Mukima Begum, a Rohingya mother with her eight-month-old baby boy at Kutupalong refugee camp on March 18. Her husband was shot dead by Myanmar military in mid-September while fleeing to Bangladesh from Rakhine State and she gave birth to her third child a week after crossing the border. (Photo by Stephan Uttom/ucanews.com)
When Mukima Begum reached a Bangladeshi refugee camp in September last year she was torn apart, both physically and psychologically.
The 25-year-old Rohingya Muslim widow has traumatic memories since she fled her village in the Maungdaw area of Myanmar's Rakhine State.
"We fled home empty-handed as the military raided our village and set houses on fire," Mukima said.
As she escaped across the Bangladesh-Myanmar border into Cox's Bazar, she had her two young children, aged eight and six. She was also nine-months pregnant.
"On the bank of the (Naf) river soldiers shot at us, and my husband died on the spot. I wanted to die too but I couldn't for my children," said Mukima.
Within a week of being in overcrowded Kutupalong refugee camp, she managed to find a tiny space and set up a tent. Not long after that, she gave birth to her third child — a boy. She named him Afsar (Arabic for Crown).
During the first couple of months, Mukima's life in the camp was hard. She and her children had an irregular supply of food and they had very little in the way of clothing.
In the past eight months things have changed for the better in the camp, which is now a sanctuary for nearly 400,000 Rohingya refugees who fled various bouts of violence by the military and mobs of local Buddhists in Myanmar.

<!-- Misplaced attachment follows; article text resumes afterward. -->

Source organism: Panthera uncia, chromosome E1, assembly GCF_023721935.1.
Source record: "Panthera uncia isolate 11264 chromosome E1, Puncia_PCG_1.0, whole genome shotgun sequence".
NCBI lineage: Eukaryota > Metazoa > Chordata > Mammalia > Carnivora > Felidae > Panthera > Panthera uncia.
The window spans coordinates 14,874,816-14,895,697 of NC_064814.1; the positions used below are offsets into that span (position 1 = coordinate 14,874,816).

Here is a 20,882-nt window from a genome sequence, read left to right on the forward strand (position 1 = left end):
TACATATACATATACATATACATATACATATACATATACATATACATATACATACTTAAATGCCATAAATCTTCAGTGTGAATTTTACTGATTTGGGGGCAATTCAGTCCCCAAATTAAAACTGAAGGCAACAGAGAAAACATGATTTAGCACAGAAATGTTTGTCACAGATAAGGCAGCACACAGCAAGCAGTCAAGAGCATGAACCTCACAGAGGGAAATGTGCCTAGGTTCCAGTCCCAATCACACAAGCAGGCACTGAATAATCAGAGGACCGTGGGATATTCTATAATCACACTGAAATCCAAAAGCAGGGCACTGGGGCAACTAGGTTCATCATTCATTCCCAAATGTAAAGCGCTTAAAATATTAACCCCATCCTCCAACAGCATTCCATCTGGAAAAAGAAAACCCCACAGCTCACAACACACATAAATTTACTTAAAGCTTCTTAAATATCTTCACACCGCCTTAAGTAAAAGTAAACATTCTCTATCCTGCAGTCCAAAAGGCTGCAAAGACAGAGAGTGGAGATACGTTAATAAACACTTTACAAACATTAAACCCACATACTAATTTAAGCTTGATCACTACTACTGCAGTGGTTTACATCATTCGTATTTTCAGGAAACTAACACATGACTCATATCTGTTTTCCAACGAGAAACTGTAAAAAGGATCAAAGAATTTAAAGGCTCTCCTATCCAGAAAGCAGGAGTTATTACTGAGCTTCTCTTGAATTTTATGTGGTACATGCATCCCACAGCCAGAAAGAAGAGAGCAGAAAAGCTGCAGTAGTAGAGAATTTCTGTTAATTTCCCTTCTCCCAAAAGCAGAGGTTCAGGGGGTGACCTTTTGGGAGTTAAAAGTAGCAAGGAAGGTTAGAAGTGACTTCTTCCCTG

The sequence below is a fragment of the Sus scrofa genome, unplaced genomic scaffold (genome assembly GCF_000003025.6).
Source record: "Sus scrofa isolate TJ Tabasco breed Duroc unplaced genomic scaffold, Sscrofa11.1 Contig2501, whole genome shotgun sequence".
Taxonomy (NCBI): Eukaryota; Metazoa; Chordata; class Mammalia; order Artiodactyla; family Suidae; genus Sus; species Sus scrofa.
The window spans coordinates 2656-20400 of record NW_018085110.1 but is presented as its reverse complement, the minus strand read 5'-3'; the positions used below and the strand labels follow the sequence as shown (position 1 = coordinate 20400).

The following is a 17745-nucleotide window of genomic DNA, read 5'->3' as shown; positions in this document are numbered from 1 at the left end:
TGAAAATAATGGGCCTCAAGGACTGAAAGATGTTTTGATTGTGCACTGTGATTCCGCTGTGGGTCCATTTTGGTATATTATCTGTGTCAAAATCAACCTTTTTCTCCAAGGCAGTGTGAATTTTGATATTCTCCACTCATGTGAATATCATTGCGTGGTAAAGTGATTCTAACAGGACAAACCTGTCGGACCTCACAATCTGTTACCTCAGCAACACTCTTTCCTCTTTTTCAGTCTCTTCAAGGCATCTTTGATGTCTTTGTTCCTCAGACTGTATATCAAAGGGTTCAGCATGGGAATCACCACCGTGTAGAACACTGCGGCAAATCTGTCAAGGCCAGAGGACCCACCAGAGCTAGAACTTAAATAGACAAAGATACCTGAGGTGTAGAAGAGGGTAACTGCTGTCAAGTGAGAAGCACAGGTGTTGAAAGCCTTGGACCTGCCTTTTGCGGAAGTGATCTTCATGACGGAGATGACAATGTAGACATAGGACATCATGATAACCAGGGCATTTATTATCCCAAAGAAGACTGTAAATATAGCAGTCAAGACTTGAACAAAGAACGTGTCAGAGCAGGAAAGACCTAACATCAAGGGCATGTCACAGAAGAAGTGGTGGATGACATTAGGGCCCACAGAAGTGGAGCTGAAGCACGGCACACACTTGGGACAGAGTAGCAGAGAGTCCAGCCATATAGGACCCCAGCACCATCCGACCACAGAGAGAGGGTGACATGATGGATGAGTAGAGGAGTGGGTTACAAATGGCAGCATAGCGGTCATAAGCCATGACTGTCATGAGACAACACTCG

Thanks to international and local aid groups, Mukima's family now has a shelter made of bamboo and tarpaulin that hopefully is strong enough to withstand rain and strong winds of the coming monsoon.
They have a food card provided by World Food Program which enables them to have a steady supply of food rations — 30 kilograms of rice, 10 kilograms of lentils, and oil. Sometimes, she is able to sell extra food in the local market allowing her to buy vegetables and other daily essentials for her family.
Clothing has been supplied to them by various aid groups and Mukima's children — Morshid and Sofaira — are now getting a basic education. They can also play at a child-friendly space not far from their makeshift home.
"At the beginning I had no hope for survival, but life is much better now," Mukima said. "We are happy to start a new life here again."
However, the trauma of what occurred and the reality of her situation continues to affect her.
"The military killed my innocent husband and I couldn't even arrange his funeral. I don't know if we can go back home again or should we be stuck here forever," she said.
"My children will grow up, and I wonder what identity they will have. I feel hopeless when I think about the future for myself and my children," she added.
Muhammad Zakaria, 25, a Rohingya father of three who was shot in the right leg by Myanmar soldiers as he was fleeing to Bangladesh in late September 2017. In this image Zakaria is in his makeshift house in Kutupalong refugee camp in Cox’s Bazar on March 18, 2018. (Photo by Stephan Uttom/ucanews.com)